A sharp increase in the number of new homes being built here over the next few years risks overheating the economy, the State’s fiscal watchdog has warned.
The Fiscal Advisory Council is the latest think tank to warn about the risks posed to the economy from recent trends in housing.
In its latest economic assessment, the council said while a stronger supply response was needed to keep prices and rents down, there was a risk that output and employment in the construction sector might increase too rapidly.
This had the potential to bid up wages and erode competitiveness similar to what occurred in the mid-2000s.
“Fiscal policy may have to lean against the wind if the domestic economy begins to overheat, especially if the construction sector responds to persistent supply shortfalls,” it said.
However, the council stopped short of suggesting the current dynamic in housing required an immediate change in the Government’s fiscal stance, which envisages a further €1.2 billion in spending hikes and tax cuts in October’s budget.
Minister for Housing Simon Coveney hopes to dial up the level of house completions to 25,000 per annum by the end of next year in a bid to address the shortfall.
However, some analysts believe the sector, which was decimated during the crash, does not have the capacity to accommodate such an increase in activity – not without significant influx of foreign labour.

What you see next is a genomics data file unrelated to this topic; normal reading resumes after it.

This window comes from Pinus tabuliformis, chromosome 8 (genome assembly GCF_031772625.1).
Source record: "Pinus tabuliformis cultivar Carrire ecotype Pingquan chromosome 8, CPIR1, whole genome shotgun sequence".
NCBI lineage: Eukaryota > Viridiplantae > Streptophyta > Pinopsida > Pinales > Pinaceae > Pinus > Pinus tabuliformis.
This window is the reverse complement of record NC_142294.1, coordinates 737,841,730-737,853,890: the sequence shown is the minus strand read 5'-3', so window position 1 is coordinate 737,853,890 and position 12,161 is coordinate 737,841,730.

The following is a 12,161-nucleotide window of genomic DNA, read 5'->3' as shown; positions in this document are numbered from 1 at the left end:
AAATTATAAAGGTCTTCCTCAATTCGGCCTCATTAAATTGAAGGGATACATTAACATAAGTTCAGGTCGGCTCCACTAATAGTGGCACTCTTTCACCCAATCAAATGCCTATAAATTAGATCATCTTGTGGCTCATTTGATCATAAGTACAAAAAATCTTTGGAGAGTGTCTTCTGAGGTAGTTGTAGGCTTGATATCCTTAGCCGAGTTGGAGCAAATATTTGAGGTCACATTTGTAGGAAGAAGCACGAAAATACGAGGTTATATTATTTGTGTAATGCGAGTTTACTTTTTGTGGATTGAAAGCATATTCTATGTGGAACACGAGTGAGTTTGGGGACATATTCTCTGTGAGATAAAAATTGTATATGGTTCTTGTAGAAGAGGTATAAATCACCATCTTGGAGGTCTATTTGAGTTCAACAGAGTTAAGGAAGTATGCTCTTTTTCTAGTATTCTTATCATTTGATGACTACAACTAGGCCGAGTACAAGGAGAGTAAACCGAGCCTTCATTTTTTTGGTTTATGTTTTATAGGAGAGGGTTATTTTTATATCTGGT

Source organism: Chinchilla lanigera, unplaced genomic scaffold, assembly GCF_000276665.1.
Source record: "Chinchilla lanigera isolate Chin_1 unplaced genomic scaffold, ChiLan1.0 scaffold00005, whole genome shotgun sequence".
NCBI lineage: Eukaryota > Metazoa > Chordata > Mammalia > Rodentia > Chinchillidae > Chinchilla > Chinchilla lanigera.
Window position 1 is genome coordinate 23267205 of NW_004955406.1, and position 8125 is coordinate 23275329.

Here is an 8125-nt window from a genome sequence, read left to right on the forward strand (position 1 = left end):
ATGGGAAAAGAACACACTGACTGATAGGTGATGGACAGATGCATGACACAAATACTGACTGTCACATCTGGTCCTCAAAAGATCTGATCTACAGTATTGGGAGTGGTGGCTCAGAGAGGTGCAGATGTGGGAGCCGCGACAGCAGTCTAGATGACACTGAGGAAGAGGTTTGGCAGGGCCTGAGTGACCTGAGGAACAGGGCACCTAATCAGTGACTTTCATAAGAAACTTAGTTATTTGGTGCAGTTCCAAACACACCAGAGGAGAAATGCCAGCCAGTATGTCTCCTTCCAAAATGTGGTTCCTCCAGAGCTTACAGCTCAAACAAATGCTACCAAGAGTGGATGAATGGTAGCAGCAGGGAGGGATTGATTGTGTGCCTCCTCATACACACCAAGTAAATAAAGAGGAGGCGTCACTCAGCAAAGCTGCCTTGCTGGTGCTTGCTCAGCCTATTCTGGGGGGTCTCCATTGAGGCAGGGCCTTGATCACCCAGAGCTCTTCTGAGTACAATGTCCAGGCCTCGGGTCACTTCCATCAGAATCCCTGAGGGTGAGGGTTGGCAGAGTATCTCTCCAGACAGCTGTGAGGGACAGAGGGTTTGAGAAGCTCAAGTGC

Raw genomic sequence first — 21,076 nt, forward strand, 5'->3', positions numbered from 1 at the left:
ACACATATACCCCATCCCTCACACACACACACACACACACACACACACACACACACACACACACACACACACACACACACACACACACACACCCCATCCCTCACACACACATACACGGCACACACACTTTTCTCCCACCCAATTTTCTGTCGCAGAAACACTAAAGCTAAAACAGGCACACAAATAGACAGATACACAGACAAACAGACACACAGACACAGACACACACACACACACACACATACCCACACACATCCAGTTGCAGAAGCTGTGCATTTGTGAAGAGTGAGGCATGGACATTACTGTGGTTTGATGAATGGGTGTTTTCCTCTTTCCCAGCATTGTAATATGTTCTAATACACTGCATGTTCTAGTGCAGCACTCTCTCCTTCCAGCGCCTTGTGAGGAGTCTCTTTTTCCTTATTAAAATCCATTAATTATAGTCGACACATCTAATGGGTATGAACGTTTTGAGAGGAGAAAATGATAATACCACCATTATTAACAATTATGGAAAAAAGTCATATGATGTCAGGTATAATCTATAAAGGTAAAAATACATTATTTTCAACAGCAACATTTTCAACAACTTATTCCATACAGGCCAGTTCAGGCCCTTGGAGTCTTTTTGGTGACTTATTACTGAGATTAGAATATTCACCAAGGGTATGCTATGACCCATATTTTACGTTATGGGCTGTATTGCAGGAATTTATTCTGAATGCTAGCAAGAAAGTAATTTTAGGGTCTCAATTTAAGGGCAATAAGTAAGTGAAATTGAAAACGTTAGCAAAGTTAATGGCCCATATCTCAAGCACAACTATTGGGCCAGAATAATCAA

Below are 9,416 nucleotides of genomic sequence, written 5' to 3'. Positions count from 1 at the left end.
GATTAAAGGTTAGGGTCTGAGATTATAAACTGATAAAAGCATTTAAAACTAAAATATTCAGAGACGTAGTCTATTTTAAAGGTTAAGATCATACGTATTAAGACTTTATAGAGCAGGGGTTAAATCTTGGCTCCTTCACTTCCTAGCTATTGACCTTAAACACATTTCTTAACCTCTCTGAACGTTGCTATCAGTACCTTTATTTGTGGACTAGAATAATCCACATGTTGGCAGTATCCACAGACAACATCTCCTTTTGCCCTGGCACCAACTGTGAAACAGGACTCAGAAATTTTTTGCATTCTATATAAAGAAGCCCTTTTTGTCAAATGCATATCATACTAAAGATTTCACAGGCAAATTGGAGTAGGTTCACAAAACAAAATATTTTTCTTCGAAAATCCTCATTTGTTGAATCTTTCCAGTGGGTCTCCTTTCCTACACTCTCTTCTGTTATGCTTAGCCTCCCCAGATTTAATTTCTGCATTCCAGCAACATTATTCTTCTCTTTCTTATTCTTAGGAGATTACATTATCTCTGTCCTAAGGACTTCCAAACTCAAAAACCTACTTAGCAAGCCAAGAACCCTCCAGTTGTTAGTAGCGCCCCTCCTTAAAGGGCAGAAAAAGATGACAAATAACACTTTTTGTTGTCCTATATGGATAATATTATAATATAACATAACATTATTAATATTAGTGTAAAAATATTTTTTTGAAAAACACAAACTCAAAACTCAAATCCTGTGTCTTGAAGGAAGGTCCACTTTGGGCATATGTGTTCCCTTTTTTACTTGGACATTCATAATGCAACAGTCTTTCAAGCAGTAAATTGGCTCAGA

In its report, the council also warned against using the tax revenue that might flow from an upswing in construction for current spending, echoing advice from other agencies.
“With government debt levels still high, it would be appropriate to refrain from spending unexpected revenue gains, and to maintain a steady pace of deficit and debt reduction,” it said.
The council endorsed the Department of Finance's forecasts for the economy as set out in its recent Stability Pact Update, suggesting a "strong cyclical recovery" in Ireland would continue in the near-term.
Timing and severity
While the department was right to assume a hard Brexit in its forecasts, the council queried whether the timing and severity of such a scenario had been fully accounted for.
Brexit and potential volatility in corporation tax receipts as a result of changes to the US tax code were viewed as the chief medium-term risks to the Irish economy.
“While a hard Brexit would previously have been considered an extremely adverse scenario, recent developments suggest that this is the most likely outcome of negotiations,” the council said.
It commended the Government’s proposal to establish a so called “rainy day fund”, suggesting it could be a useful tool for reacting to changing circumstances.
However, it said the Government’s commitment to reducing debt to 45 per cent of gross domestic product (GDP), significantly inside stability pact recommendations, may not be sufficient given the recent distortions in Irish GDP.